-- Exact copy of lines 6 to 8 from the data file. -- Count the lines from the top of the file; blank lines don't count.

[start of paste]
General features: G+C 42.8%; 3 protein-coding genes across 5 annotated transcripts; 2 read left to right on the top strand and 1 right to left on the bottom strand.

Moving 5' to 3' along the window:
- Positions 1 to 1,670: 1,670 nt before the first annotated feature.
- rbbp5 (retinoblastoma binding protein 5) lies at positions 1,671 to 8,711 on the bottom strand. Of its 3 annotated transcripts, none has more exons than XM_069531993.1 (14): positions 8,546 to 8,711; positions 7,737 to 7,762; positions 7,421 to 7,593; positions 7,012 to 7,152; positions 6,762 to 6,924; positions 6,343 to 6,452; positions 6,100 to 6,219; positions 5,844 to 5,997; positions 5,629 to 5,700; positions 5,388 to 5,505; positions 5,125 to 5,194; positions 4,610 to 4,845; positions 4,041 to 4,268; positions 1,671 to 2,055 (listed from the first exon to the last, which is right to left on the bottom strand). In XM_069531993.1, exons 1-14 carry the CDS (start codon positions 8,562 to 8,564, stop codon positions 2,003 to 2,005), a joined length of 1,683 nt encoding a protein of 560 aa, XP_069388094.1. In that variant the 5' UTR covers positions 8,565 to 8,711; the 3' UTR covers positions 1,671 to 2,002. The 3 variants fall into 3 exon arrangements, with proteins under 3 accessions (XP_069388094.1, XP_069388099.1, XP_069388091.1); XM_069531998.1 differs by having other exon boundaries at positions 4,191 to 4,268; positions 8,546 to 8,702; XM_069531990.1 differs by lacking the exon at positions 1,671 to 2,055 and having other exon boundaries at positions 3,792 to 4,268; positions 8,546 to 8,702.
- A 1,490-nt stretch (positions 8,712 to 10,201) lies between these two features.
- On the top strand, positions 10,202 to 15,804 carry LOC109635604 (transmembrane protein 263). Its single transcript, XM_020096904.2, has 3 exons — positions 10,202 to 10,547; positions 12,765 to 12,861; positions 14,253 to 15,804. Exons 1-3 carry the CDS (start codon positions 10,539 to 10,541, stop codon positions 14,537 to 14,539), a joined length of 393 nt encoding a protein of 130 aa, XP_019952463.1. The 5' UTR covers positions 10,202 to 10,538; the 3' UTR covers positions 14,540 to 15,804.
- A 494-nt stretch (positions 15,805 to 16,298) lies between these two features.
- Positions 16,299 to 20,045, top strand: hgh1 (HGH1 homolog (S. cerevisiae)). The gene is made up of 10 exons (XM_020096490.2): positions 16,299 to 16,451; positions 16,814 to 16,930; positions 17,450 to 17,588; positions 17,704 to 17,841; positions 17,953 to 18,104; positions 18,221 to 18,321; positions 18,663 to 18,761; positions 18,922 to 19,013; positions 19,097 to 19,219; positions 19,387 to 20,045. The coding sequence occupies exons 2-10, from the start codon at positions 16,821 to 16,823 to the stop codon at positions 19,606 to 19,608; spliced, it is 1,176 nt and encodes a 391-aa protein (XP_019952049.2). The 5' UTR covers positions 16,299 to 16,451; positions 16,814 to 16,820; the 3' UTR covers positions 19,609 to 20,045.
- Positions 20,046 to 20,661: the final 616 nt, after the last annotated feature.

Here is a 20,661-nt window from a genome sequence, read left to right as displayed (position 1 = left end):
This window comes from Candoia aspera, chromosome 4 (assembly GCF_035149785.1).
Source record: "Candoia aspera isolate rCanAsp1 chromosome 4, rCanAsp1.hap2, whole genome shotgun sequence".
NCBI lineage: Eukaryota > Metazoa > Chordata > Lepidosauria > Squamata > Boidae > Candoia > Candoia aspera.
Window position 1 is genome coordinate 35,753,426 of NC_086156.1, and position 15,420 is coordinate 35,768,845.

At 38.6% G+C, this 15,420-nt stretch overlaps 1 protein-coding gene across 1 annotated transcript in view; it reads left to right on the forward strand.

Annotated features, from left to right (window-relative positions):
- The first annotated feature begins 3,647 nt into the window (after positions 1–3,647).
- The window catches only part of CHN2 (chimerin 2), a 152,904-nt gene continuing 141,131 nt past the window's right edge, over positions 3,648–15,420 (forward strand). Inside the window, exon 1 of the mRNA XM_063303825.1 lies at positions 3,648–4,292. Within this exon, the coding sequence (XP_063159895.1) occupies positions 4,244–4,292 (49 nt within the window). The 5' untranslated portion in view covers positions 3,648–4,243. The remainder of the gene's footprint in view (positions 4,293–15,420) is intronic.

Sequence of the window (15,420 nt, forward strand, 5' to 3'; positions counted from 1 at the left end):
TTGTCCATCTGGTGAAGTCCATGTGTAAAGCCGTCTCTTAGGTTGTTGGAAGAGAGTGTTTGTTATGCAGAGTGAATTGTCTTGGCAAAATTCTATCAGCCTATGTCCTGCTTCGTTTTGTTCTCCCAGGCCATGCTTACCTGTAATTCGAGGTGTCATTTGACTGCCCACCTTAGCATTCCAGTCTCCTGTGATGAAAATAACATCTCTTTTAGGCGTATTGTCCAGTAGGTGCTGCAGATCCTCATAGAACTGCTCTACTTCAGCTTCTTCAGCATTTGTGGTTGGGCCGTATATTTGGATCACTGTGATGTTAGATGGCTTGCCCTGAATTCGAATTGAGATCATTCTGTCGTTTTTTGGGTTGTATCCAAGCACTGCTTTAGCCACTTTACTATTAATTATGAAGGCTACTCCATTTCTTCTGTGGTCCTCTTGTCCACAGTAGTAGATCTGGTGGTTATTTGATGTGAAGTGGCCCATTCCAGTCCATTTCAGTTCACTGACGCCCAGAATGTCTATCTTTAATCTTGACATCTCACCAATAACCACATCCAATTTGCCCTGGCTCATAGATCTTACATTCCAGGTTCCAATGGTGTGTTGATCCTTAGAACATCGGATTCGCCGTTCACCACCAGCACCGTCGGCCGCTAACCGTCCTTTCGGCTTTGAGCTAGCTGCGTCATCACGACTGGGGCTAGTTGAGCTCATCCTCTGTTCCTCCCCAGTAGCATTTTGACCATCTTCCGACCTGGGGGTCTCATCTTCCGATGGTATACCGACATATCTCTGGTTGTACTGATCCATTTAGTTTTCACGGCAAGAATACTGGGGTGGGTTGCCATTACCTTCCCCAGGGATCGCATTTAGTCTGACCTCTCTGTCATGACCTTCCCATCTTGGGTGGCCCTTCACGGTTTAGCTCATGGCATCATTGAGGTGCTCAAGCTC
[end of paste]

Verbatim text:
- On the top strand, positions 10,202 to 15,804 carry LOC109635604 (transmembrane protein 263). Its single transcript, XM_020096904.2, has 3 exons — positions 10,202 to 10,547; positions 12,765 to 12,861; positions 14,253 to 15,804. Exons 1-3 carry the CDS (start codon positions 10,539 to 10,541, stop codon positions 14,537 to 14,539), a joined length of 393 nt encoding a protein of 130 aa, XP_019952463.1. The 5' UTR covers positions 10,202 to 10,538; the 3' UTR covers positions 14,540 to 15,804.
- A 494-nt stretch (positions 15,805 to 16,298) lies between these two features.
- Positions 16,299 to 20,045, top strand: hgh1 (HGH1 homolog (S. cerevisiae)). The gene is made up of 10 exons (XM_020096490.2): positions 16,299 to 16,451; positions 16,814 to 16,930; positions 17,450 to 17,588; positions 17,704 to 17,841; positions 17,953 to 18,104; positions 18,221 to 18,321; positions 18,663 to 18,761; positions 18,922 to 19,013; positions 19,097 to 19,219; positions 19,387 to 20,045. The coding sequence occupies exons 2-10, from the start codon at positions 16,821 to 16,823 to the stop codon at positions 19,606 to 19,608; spliced, it is 1,176 nt and encodes a 391-aa protein (XP_019952049.2). The 5' UTR covers positions 16,299 to 16,451; positions 16,814 to 16,820; the 3' UTR covers positions 19,609 to 20,045.